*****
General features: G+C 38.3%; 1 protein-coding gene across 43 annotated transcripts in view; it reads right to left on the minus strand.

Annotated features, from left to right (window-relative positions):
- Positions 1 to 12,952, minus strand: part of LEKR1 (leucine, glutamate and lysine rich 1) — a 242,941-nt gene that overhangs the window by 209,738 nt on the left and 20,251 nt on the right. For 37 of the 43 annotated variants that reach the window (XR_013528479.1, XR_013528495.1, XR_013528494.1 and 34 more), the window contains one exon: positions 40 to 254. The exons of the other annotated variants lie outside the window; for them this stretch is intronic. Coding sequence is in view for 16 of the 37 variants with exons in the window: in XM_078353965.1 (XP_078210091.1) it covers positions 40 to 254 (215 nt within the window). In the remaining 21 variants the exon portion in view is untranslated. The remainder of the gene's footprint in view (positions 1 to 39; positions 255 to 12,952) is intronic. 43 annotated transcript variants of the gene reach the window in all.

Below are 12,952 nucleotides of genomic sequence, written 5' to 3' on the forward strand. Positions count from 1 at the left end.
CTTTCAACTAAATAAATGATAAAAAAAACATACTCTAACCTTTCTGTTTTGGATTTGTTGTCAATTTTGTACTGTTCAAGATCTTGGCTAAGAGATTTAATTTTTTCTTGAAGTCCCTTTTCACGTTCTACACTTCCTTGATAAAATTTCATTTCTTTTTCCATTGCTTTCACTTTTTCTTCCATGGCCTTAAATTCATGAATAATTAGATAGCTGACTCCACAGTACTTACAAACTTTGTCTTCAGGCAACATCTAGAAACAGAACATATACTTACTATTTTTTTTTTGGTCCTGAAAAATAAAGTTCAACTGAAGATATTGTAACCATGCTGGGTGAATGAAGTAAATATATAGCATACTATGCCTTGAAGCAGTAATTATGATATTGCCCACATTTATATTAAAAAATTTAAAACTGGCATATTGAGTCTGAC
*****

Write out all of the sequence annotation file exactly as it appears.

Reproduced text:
General features: G+C 38.3%; 1 protein-coding gene across 43 annotated transcripts in view; it reads right to left on the minus strand.

Annotated features, from left to right (window-relative positions):
- Positions 1 to 12,952, minus strand: part of LEKR1 (leucine, glutamate and lysine rich 1) — a 242,941-nt gene that overhangs the window by 209,738 nt on the left and 20,251 nt on the right. For 37 of the 43 annotated variants that reach the window (XR_013528479.1, XR_013528495.1, XR_013528494.1 and 34 more), the window contains one exon: positions 40 to 254. The exons of the other annotated variants lie outside the window; for them this stretch is intronic. Coding sequence is in view for 16 of the 37 variants with exons in the window: in XM_078353965.1 (XP_078210091.1) it covers positions 40 to 254 (215 nt within the window). In the remaining 21 variants the exon portion in view is untranslated. The remainder of the gene's footprint in view (positions 1 to 39; positions 255 to 12,952) is intronic. 43 annotated transcript variants of the gene reach the window in all.

Below are 12,952 nucleotides of genomic sequence, written 5' to 3' on the forward strand. Positions count from 1 at the left end.
CTTTCAACTAAATAAATGATAAAAAAAACATACTCTAACCTTTCTGTTTTGGATTTGTTGTCAATTTTGTACTGTTCAAGATCTTGGCTAAGAGATTTAATTTTTTCTTGAAGTCCCTTTTCACGTTCTACACTTCCTTGATAAAATTTCATTTCTTTTTCCATTGCTTTCACTTTTTCTTCCATGGCCTTAAATTCATGAATAATTAGATAGCTGACTCCACAGTACTTACAAACTTTGTCTTCAGGCAACATCTAGAAACAGAACATATACTTACTATTTTTTTTTTGGTCCTGAAAAATAAAGTTCAACTGAAGATATTGTAACCATGCTGGGTGAATGAAGTAAATATATAGCATACTATGCCTTGAAGCAGTAATTATGATATTGCCCACATTTATATTAAAAAATTTAAAACTGGCATATTGAGTCTGAC